Incidentally, the 125 new cases yesterday are also linked to the cluster from the Seri Petaling mosque, where a tabligh event, attended by approximately 14,000 people, was held between Feb 27 and March 1. Meaning, we can expect the number to spike further in the coming days as more people who were present at the event are tested.

BTW too, here’s an excellent guide to help you understand social distancing, and especially what to do if/when family and friends are being idiots and not taking their health and the health of others seriously enough.

Brace for impact

So okay, we’re “locking down” the country for the next two weeks. And yes, we do hope that’ll help nip this crisis in the bud. Unfortunately, the signs suggest that while restricting movement and shutting down stuff might be the right thing to do in terms of keeping the majority of Malaysians safe and healthy, this could all be super damaging to the country’s pocket. Like in Italy, where a similar order looks likely to hurt the country’s already fragile economy. 

Of course, there are no two ways about it. People certainly need to be protected from a disease that’s already claimed over 7,000 lives globally. However, it’s quite clear too that the effects are going to be monumental if this crisis goes on for much longer, and businesses, schools and whatnot are ordered to remain shut.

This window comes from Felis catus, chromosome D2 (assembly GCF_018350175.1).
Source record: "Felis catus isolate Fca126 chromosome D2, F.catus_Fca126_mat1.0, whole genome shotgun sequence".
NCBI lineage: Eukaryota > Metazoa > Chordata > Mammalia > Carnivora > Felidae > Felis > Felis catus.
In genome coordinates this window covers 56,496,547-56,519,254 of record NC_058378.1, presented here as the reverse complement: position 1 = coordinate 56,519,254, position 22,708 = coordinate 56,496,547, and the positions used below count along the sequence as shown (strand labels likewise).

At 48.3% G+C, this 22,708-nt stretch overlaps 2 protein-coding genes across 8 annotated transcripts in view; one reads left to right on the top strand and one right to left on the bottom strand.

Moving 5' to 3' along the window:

Malaysia’s tourism sector has already been hit hard this past couple of months. Now, add to that the fact that we lost about RM1.91bil in foreign investment last week and the knowledge that many other industries, including our airlines, could be on the verge of collapse, as well as this new “lockdown” order and you can see why folks are worried that the whole country could be heading towards retrenchments, layoffs and mountains of debt.

True, the government announced earlier on Monday that an additional RM620 million has been allocated to help Malaysia deal with the effects of the Covid-19. However, the worry is that this extra allocation, which is being added to the RM20 billion economic stimulus package announced by former PM Dr Mahathir Mohamad last month, may not be enough to see us through this bad patch.

In any case, if you were wondering, the extra money the government is putting aside now will ensure, among others:

  • A 2% discount on electricity bills for the commercial, industrial and agriculture sectors as well as domestic users from April 1-Sept 30
  • A RM600 handout for six months for workers earning below RM4,000 a month, and for those who have handed no-pay notices from March 1
  • Earlier Bantuan Sara Hidup payouts this month, with an additional RM100 scheduled for May. 

Finances and our pockets aside, the movement control order, if implemented properly, should help “flatten the curve” i.e. contain the spread of the virus. And that is key. Because while we have yet to record any deaths here, the increase in cases, concern about lack of medical resources and stuff like ventilators suggest that it might be only a matter of time.

What a difference a couple of weeks make, huh? Weeks ago, Malaysia was being hailed for having managed to keep the spread of Covid-19 in check. Now, we have close to 600 cases, are staring at a bleak 2020 and even have our first celebrity victim – national hammer thrower Jackie Wong.

Dan lain-lain lagi

While the movement control order and other Covid-19-related things may have been the big stories yesterday, some other bits and bobs did still manage to edge their way into the news. Here’re a few of those: